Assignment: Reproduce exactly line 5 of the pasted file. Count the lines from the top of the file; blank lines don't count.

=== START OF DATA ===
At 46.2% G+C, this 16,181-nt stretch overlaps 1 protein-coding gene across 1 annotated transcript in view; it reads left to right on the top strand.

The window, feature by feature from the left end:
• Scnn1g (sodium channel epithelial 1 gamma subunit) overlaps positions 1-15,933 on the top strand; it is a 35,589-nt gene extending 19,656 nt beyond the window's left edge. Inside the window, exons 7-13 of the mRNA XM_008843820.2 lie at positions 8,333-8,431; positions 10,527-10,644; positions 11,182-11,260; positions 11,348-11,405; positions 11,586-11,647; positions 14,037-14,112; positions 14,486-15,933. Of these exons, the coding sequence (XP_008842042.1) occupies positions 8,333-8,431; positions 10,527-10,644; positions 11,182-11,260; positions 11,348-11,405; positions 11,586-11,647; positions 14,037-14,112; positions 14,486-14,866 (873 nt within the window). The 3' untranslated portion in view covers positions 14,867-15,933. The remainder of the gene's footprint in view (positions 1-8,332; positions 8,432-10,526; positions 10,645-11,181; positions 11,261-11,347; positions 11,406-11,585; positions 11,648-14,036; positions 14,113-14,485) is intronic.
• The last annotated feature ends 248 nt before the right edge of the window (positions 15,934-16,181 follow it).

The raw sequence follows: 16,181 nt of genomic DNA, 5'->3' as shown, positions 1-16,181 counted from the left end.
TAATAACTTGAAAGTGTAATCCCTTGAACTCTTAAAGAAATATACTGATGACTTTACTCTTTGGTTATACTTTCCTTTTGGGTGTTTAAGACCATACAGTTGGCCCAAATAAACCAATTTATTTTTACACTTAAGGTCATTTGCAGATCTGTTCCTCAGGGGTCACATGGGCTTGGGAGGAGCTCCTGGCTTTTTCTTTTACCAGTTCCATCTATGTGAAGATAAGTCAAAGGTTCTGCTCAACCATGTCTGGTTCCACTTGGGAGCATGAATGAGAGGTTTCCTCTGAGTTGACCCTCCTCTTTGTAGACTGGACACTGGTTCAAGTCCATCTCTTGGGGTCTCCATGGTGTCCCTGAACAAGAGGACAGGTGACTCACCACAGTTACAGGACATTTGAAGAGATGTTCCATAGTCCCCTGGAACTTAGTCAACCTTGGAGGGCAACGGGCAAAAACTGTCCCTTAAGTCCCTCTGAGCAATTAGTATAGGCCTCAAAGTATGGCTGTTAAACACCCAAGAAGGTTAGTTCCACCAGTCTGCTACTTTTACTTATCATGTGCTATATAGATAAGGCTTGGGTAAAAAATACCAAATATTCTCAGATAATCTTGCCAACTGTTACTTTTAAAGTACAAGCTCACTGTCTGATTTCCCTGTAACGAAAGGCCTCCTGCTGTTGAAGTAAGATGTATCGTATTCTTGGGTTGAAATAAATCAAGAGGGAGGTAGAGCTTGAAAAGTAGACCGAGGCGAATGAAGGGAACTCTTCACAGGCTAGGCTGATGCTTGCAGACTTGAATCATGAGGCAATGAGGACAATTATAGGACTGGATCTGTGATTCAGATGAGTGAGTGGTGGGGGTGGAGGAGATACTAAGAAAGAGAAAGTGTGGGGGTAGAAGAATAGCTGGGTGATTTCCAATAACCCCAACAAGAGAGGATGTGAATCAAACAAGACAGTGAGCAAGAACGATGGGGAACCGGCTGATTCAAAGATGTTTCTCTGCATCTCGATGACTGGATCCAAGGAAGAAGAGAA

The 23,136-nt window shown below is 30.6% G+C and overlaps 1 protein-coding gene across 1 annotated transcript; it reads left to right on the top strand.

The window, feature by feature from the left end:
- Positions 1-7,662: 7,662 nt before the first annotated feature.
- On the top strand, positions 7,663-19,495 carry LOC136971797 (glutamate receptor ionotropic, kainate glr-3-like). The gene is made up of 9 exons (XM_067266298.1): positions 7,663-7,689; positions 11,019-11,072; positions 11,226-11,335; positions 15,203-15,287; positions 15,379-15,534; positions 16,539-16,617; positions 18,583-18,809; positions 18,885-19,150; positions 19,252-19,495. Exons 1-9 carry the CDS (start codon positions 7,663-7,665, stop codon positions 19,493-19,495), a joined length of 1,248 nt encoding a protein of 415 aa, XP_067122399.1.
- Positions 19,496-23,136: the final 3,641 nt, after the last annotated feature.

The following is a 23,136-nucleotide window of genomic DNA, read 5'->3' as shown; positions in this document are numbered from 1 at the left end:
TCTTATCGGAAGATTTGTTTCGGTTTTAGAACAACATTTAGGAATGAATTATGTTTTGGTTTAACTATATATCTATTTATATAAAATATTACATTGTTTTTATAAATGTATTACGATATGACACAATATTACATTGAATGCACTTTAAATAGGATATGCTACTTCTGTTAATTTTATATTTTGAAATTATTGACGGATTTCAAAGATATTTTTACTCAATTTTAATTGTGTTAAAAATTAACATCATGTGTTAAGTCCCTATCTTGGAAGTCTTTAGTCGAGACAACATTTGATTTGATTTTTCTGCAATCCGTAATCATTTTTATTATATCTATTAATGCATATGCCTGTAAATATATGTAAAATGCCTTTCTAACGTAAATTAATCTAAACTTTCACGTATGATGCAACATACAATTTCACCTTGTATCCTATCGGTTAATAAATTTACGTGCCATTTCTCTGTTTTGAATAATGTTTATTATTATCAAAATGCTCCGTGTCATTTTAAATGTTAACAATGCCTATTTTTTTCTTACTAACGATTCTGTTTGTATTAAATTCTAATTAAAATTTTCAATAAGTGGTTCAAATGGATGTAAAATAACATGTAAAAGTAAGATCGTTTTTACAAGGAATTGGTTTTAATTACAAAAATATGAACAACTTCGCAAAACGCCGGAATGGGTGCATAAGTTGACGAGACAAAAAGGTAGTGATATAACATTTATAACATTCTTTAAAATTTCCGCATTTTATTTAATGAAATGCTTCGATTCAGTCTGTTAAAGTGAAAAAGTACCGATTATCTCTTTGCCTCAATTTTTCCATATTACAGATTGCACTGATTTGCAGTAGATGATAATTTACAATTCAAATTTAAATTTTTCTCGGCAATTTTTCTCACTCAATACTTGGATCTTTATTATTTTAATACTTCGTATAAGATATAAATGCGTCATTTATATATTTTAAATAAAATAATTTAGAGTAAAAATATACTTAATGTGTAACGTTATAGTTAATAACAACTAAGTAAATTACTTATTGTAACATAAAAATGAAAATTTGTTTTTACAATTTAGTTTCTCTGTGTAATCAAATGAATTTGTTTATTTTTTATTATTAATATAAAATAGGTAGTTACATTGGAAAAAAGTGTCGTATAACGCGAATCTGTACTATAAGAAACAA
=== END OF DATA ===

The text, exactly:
The raw sequence follows: 16,181 nt of genomic DNA, 5'->3' as shown, positions 1-16,181 counted from the left end.